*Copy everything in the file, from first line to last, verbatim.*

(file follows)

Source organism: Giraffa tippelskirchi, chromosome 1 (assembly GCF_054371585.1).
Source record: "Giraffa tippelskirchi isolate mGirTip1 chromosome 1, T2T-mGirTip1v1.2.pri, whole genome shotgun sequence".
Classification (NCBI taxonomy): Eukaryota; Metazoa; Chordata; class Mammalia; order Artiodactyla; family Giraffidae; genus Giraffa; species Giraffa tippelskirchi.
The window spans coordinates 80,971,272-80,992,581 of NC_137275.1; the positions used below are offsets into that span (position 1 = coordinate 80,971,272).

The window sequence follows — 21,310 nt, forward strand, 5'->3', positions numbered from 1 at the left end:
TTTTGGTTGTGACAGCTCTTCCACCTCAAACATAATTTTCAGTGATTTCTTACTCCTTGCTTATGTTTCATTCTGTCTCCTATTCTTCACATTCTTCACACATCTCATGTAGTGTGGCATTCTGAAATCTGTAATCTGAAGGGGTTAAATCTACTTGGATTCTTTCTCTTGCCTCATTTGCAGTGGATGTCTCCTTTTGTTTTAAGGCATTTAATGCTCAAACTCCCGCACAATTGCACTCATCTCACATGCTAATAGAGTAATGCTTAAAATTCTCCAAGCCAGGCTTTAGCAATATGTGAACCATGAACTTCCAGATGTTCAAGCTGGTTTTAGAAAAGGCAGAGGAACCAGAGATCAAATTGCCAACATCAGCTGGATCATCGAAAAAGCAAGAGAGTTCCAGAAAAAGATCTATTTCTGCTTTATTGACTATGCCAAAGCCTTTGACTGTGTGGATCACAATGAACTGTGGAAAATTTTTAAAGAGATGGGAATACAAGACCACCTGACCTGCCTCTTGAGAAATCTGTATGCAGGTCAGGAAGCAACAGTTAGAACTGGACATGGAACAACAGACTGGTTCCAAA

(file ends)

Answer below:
Source organism: Giraffa tippelskirchi, chromosome 1 (assembly GCF_054371585.1).
Source record: "Giraffa tippelskirchi isolate mGirTip1 chromosome 1, T2T-mGirTip1v1.2.pri, whole genome shotgun sequence".
Classification (NCBI taxonomy): Eukaryota; Metazoa; Chordata; class Mammalia; order Artiodactyla; family Giraffidae; genus Giraffa; species Giraffa tippelskirchi.
The window spans coordinates 80,971,272-80,992,581 of NC_137275.1; the positions used below are offsets into that span (position 1 = coordinate 80,971,272).

The window sequence follows — 21,310 nt, forward strand, 5'->3', positions numbered from 1 at the left end:
TTTTGGTTGTGACAGCTCTTCCACCTCAAACATAATTTTCAGTGATTTCTTACTCCTTGCTTATGTTTCATTCTGTCTCCTATTCTTCACATTCTTCACACATCTCATGTAGTGTGGCATTCTGAAATCTGTAATCTGAAGGGGTTAAATCTACTTGGATTCTTTCTCTTGCCTCATTTGCAGTGGATGTCTCCTTTTGTTTTAAGGCATTTAATGCTCAAACTCCCGCACAATTGCACTCATCTCACATGCTAATAGAGTAATGCTTAAAATTCTCCAAGCCAGGCTTTAGCAATATGTGAACCATGAACTTCCAGATGTTCAAGCTGGTTTTAGAAAAGGCAGAGGAACCAGAGATCAAATTGCCAACATCAGCTGGATCATCGAAAAAGCAAGAGAGTTCCAGAAAAAGATCTATTTCTGCTTTATTGACTATGCCAAAGCCTTTGACTGTGTGGATCACAATGAACTGTGGAAAATTTTTAAAGAGATGGGAATACAAGACCACCTGACCTGCCTCTTGAGAAATCTGTATGCAGGTCAGGAAGCAACAGTTAGAACTGGACATGGAACAACAGACTGGTTCCAAA